Metapsychics
The term proposed by Charles Richet in 1905 (when he was
elected president of the Society for Psychical Research, London)
for phenomena and experiments in psychical research.
In his inaugural address he defined metapsychics as ‘‘a science
dealing with mechanical or psychological phenomena due to
forces which seem to be intelligent, or to unknown powers, latent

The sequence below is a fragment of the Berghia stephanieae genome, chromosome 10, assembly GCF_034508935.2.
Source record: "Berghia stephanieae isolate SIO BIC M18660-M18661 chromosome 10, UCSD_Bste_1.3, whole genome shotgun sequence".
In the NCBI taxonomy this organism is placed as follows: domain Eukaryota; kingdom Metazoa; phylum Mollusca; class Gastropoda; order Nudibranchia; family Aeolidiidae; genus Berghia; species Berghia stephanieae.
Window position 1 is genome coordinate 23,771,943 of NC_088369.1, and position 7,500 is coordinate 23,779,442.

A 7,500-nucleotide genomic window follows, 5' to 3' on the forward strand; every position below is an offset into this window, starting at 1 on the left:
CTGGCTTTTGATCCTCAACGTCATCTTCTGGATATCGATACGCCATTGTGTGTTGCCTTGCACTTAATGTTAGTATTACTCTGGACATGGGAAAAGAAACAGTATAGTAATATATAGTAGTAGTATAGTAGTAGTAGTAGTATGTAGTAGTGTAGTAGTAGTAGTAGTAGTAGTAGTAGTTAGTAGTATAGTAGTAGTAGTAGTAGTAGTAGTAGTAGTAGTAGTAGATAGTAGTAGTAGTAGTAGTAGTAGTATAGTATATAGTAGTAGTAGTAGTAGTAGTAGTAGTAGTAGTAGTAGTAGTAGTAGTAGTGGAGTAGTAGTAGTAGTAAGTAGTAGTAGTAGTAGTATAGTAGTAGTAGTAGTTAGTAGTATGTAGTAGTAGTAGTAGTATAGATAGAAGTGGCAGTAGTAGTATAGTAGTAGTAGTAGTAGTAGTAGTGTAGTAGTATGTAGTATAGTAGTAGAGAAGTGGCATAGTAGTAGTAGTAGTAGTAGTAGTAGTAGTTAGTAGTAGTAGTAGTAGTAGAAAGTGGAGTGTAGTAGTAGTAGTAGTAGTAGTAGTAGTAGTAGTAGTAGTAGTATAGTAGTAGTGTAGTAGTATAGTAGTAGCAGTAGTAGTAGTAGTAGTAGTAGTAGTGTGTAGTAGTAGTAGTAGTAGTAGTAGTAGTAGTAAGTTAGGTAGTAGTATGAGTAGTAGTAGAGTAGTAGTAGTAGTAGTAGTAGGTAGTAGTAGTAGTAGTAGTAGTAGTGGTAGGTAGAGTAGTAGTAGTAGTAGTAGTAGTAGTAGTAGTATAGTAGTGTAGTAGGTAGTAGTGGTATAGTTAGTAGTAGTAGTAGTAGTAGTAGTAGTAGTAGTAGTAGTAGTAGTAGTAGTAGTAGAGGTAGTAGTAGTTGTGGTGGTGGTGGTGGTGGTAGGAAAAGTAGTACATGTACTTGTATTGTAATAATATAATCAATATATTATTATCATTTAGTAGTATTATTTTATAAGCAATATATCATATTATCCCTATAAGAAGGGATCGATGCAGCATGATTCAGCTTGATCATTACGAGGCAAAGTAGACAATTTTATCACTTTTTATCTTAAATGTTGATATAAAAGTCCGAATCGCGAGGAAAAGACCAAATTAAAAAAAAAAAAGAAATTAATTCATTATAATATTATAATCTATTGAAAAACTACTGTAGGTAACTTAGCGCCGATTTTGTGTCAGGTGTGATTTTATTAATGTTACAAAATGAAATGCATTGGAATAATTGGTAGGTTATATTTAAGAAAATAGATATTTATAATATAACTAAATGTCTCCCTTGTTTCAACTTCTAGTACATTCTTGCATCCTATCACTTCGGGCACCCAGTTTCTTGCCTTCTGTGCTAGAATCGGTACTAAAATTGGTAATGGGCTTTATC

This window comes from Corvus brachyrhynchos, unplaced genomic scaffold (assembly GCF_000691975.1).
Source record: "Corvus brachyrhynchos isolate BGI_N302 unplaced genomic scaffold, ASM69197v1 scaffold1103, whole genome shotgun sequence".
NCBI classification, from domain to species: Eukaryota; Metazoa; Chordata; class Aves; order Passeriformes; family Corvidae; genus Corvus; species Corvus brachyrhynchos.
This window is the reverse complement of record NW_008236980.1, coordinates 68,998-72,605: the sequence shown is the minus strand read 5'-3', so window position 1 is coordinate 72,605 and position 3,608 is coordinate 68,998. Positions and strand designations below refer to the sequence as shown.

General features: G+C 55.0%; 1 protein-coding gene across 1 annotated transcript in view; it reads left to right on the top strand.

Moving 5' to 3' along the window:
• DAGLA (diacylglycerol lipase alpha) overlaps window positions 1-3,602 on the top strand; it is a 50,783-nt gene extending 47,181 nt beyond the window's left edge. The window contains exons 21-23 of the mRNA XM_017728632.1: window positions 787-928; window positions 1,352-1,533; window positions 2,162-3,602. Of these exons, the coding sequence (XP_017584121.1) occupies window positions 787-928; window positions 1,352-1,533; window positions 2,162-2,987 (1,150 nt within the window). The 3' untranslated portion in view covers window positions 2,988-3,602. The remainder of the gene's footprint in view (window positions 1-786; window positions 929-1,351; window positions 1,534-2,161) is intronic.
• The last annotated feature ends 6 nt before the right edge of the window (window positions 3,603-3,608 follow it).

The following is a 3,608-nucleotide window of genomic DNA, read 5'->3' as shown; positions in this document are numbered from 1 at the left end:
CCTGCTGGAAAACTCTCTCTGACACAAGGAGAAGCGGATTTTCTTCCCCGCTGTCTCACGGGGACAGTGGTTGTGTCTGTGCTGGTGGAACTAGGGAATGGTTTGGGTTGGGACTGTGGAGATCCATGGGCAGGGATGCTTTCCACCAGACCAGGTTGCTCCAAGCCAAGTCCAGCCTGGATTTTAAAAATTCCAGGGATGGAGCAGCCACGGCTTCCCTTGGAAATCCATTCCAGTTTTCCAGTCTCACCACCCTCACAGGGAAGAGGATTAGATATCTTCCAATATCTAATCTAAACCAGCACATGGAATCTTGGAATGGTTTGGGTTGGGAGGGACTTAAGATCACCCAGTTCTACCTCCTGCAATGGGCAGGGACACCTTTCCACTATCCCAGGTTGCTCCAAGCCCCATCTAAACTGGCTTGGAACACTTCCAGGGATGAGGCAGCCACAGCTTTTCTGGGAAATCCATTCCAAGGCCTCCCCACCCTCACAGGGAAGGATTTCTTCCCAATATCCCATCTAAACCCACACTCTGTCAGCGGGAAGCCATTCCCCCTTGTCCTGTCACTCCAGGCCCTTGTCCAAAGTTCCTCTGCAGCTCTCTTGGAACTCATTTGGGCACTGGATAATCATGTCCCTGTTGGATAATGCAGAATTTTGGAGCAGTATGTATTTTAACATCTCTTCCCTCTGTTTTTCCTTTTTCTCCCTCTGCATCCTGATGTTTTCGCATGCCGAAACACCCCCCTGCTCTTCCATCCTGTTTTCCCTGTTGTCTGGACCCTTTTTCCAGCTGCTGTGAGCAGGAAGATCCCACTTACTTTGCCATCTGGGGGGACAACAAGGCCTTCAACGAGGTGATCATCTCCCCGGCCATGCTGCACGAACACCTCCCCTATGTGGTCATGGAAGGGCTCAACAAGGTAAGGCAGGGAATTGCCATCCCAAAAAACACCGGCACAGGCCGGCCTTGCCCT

in human intelligence.’’ He divided it into objective and
subjective metapsychics, the first dealing with material, external
facts; the second with psychic, internal, nonmaterial facts.
The term was not generally accepted on the Continent. In
Germany, the word ‘‘parapsychic’’ was suggested instead, proposed
by Emile Boirac. Richet’s colleague Theodore Flournoy
preferred ‘‘parapsychics,’’ suggesting that Richet’s term should
be limited to phenomena definitely proved to be supernormal
in character. All three terms have been supplanted by ‘‘parapsychology.’’